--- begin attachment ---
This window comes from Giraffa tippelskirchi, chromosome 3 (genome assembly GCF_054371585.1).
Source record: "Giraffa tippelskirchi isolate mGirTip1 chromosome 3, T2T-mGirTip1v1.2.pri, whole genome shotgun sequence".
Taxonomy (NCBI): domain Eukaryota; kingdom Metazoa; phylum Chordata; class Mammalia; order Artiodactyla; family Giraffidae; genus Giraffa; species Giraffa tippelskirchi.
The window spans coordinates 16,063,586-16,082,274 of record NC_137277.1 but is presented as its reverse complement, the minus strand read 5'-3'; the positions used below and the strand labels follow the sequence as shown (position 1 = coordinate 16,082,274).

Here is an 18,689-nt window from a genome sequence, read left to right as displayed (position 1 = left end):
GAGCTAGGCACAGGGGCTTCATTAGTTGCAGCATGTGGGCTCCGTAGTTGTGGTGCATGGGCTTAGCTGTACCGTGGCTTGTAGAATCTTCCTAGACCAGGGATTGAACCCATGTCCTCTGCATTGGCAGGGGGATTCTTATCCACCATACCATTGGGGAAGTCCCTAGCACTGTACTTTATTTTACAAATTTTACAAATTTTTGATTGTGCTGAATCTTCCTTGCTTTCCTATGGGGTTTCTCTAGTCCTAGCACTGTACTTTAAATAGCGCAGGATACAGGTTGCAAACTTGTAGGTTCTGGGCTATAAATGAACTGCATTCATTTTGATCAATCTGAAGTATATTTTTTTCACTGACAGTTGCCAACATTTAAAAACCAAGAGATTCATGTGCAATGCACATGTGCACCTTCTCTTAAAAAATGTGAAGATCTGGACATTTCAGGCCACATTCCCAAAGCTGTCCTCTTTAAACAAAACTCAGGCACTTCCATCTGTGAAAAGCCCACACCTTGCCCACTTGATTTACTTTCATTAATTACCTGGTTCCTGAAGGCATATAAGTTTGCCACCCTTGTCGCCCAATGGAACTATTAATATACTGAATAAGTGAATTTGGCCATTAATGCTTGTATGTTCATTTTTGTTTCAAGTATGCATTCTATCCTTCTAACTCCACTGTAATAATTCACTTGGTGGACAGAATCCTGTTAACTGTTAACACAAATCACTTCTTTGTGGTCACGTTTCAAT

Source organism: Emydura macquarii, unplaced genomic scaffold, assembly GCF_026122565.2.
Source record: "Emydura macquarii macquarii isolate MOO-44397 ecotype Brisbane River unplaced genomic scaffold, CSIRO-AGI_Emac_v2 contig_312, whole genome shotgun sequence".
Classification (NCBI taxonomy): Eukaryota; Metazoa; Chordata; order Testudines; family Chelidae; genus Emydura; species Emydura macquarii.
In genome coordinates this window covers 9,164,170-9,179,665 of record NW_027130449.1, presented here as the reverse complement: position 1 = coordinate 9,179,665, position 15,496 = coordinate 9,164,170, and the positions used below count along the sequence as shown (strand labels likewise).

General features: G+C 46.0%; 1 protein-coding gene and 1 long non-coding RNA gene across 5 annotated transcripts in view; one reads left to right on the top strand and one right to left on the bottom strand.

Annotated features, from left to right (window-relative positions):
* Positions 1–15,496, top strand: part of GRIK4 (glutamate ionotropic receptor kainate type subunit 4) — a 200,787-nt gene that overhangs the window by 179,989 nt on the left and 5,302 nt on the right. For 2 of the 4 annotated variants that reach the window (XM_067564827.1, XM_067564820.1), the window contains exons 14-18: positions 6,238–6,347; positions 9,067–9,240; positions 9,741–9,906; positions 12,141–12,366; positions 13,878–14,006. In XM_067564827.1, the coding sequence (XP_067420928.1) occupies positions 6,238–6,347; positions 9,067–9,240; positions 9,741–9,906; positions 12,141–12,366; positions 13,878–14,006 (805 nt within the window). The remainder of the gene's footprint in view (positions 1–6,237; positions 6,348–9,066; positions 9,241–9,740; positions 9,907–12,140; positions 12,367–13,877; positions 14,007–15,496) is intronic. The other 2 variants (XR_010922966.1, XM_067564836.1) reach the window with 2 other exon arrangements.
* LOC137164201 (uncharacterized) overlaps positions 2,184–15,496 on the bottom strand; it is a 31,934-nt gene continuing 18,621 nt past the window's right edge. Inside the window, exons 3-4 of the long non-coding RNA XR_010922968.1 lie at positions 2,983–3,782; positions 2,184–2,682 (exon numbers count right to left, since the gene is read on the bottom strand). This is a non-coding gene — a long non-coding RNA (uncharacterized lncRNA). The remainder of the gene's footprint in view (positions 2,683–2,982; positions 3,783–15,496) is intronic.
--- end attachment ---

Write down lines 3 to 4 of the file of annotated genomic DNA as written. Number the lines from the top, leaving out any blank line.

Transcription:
Taxonomy (NCBI): domain Eukaryota; kingdom Metazoa; phylum Chordata; class Mammalia; order Artiodactyla; family Giraffidae; genus Giraffa; species Giraffa tippelskirchi.
The window spans coordinates 16,063,586-16,082,274 of record NC_137277.1 but is presented as its reverse complement, the minus strand read 5'-3'; the positions used below and the strand labels follow the sequence as shown (position 1 = coordinate 16,082,274).